Under the Affordable Care Act, states with fewer insurers have higher insurance premiums than states with more insurers. This expected feature of a competitive market has not been studied within states, however. We tested the hypothesis that insurance premiums decrease in more competitive geographic rating areas within states in the U.S.A.
This cross-sectional study utilized publicly
available premiums from the Federal Health Insurance Exchange website,www.healthcare.gov. Univariate and multivariate analyses were used to modelpremiums based on the number of insurers in geographic rating areas. The relationship between premiums and the number of insurers competing in a geographic rating area was also calculated for each unique insurance plan offered on the exchange. The data set and statistical code used for this research is linked in the publication. We found that there was an unexpected,marginally positive relationship between average monthly premiums and thenumber of insurers in a geographic rating area (+$5.71 in monthly premiumsper additional insurer, p<0.001). We also found that identical plans tend to be offered with marginally higher premiums in rating areas with more insurers(+$3.18 in monthly premiums per additional insurer, p=0.002), contrary to the relationship we expected from a competitive marketplace. The principal limitation of the study is that this unexpected relationship, which suggests alack of competitiveness of this early market, could be due to unobserved/confounding factors that influence pricing in more competitive rating areas.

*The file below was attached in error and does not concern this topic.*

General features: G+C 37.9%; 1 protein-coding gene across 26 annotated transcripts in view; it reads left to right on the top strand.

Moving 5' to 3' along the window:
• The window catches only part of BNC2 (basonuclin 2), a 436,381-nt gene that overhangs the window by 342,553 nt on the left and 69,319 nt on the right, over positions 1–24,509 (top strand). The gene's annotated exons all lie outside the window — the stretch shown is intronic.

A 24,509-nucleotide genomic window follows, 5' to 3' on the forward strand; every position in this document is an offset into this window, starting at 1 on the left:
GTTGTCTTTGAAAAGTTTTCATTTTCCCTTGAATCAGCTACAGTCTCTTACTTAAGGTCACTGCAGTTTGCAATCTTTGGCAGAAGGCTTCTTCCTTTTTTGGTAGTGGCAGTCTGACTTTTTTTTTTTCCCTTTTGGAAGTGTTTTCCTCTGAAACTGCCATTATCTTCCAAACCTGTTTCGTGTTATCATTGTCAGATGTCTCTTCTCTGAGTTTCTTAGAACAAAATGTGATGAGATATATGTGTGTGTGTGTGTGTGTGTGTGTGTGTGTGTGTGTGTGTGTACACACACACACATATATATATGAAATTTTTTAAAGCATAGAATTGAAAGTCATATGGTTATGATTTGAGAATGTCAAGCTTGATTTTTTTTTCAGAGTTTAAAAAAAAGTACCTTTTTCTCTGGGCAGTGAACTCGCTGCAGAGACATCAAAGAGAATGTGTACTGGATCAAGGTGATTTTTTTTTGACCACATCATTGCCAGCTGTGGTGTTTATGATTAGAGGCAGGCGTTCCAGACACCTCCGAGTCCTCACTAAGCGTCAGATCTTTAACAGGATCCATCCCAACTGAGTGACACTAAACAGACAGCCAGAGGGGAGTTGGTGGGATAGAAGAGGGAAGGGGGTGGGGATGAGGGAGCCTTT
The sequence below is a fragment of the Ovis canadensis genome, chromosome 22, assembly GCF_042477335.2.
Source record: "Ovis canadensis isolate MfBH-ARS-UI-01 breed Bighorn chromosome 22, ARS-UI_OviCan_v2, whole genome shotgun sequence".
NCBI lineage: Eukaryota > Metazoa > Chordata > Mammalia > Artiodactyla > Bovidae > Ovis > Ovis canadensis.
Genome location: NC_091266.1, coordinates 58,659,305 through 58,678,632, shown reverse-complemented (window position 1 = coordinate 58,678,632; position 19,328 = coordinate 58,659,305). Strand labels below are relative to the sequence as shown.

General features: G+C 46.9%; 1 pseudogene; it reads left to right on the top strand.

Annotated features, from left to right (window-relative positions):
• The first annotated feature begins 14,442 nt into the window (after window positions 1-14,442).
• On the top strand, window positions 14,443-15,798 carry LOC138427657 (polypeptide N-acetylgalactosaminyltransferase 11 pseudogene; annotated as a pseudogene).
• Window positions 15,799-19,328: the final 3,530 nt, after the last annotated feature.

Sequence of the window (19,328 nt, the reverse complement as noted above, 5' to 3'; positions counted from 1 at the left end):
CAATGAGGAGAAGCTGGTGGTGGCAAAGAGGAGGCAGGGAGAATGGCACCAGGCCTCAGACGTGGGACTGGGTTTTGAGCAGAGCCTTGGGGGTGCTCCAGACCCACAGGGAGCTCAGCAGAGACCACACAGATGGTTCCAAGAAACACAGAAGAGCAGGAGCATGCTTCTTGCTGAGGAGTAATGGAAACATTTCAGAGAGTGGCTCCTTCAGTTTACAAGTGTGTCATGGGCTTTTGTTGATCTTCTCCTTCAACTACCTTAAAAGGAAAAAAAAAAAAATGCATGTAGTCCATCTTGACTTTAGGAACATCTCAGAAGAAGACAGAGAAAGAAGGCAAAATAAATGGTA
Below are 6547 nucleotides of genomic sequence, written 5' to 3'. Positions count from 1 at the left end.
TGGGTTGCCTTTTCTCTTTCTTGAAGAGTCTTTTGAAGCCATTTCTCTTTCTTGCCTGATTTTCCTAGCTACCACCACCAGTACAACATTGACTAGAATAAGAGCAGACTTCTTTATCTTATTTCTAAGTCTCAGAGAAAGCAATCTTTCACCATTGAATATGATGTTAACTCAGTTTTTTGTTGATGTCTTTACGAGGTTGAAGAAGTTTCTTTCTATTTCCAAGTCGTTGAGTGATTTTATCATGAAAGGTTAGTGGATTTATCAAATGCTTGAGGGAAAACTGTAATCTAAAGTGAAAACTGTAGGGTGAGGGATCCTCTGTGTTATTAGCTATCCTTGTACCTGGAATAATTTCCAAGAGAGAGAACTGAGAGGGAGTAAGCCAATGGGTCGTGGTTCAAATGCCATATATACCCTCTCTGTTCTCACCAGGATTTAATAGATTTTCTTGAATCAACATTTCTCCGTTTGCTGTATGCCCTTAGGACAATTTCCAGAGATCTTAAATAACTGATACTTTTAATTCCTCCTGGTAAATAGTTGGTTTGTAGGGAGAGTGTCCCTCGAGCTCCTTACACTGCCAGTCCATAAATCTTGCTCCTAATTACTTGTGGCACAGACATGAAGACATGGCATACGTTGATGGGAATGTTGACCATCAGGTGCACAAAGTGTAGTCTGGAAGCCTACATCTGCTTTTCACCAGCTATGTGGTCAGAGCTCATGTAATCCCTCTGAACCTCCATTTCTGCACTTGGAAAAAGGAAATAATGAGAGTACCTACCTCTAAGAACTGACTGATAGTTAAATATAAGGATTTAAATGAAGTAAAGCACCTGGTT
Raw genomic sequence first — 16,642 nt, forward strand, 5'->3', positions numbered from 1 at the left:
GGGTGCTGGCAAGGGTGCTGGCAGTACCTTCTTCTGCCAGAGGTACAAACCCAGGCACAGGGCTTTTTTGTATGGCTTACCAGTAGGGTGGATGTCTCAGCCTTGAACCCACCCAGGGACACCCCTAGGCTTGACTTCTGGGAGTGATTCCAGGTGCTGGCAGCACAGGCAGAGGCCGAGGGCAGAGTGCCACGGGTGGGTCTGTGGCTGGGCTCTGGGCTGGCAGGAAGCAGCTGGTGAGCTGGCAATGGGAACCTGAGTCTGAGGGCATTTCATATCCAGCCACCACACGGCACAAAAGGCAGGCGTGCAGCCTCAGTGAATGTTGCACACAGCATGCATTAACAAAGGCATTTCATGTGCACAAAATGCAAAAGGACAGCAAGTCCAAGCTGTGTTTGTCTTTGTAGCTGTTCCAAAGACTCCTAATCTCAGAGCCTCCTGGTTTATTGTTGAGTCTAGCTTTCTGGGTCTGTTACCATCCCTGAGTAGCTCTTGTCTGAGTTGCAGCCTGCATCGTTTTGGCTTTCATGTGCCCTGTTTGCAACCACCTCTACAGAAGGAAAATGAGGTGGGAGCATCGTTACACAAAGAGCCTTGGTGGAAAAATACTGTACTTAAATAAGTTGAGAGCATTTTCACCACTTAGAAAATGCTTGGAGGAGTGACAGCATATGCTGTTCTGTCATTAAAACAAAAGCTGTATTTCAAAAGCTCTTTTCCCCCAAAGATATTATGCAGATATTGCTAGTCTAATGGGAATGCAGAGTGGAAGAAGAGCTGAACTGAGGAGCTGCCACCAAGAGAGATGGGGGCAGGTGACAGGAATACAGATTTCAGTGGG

On the Federal Health Insurance Exchange, the price of insurance is higher in more competitive rating areas within states. This may be explained by lack of competition in this early stage market.